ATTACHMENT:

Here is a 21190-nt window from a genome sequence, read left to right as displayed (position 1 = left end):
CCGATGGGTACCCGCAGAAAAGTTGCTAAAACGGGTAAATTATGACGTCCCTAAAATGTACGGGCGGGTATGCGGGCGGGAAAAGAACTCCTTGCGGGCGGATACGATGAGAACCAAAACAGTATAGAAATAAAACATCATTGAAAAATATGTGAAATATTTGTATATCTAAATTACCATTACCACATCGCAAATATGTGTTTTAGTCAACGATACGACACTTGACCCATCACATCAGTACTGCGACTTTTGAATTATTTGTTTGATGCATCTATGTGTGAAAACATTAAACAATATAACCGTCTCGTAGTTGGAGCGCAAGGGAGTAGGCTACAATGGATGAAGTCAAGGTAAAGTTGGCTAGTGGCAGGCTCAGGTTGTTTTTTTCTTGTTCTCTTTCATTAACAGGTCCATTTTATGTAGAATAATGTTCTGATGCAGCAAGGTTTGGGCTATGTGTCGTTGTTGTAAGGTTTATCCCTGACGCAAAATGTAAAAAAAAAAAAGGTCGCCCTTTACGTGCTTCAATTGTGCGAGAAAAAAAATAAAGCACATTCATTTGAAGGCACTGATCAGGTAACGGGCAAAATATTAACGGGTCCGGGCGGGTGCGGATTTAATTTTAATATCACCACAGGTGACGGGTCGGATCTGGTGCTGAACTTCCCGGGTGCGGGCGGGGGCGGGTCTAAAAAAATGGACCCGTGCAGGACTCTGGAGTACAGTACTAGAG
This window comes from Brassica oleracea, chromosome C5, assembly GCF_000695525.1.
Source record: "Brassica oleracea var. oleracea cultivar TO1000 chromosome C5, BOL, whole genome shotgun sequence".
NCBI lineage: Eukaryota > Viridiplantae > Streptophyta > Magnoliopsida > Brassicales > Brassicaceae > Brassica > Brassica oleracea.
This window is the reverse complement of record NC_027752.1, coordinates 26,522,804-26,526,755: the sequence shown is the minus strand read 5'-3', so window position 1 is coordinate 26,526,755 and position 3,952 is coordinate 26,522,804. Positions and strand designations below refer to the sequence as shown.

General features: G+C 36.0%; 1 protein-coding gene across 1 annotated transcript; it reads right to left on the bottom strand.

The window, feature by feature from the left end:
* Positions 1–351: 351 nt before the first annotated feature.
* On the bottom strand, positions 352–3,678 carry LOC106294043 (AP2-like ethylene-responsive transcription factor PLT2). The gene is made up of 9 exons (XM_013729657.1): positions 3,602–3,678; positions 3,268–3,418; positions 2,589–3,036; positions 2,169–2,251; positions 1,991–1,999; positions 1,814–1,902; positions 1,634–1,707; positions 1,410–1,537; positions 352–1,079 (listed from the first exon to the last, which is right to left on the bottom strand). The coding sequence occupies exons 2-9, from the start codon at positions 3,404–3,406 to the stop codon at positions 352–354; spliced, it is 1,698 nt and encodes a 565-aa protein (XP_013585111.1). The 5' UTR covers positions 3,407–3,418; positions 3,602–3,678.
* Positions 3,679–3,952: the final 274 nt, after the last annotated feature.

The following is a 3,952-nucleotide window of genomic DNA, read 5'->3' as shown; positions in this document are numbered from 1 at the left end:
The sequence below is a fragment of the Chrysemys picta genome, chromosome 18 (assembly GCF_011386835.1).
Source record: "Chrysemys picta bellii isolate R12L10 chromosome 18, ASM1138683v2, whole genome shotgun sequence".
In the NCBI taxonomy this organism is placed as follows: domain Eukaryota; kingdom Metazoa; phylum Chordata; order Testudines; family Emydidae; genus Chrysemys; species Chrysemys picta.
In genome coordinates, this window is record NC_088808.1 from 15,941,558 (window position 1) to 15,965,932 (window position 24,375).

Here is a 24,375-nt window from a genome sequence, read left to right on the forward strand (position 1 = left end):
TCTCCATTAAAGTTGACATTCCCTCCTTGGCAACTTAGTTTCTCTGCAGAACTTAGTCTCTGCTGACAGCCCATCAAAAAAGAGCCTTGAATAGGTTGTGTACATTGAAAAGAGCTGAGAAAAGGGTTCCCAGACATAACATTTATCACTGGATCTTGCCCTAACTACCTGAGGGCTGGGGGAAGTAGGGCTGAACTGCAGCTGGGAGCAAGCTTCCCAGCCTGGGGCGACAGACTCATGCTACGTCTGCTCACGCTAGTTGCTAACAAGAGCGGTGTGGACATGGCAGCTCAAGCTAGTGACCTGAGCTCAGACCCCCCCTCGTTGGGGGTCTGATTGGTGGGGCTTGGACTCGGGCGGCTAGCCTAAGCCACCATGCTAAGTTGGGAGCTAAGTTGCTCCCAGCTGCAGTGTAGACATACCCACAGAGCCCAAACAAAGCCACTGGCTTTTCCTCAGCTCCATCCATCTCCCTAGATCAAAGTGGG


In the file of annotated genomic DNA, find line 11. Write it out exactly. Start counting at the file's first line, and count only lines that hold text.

* Positions 3,679–3,952: the final 274 nt, after the last annotated feature.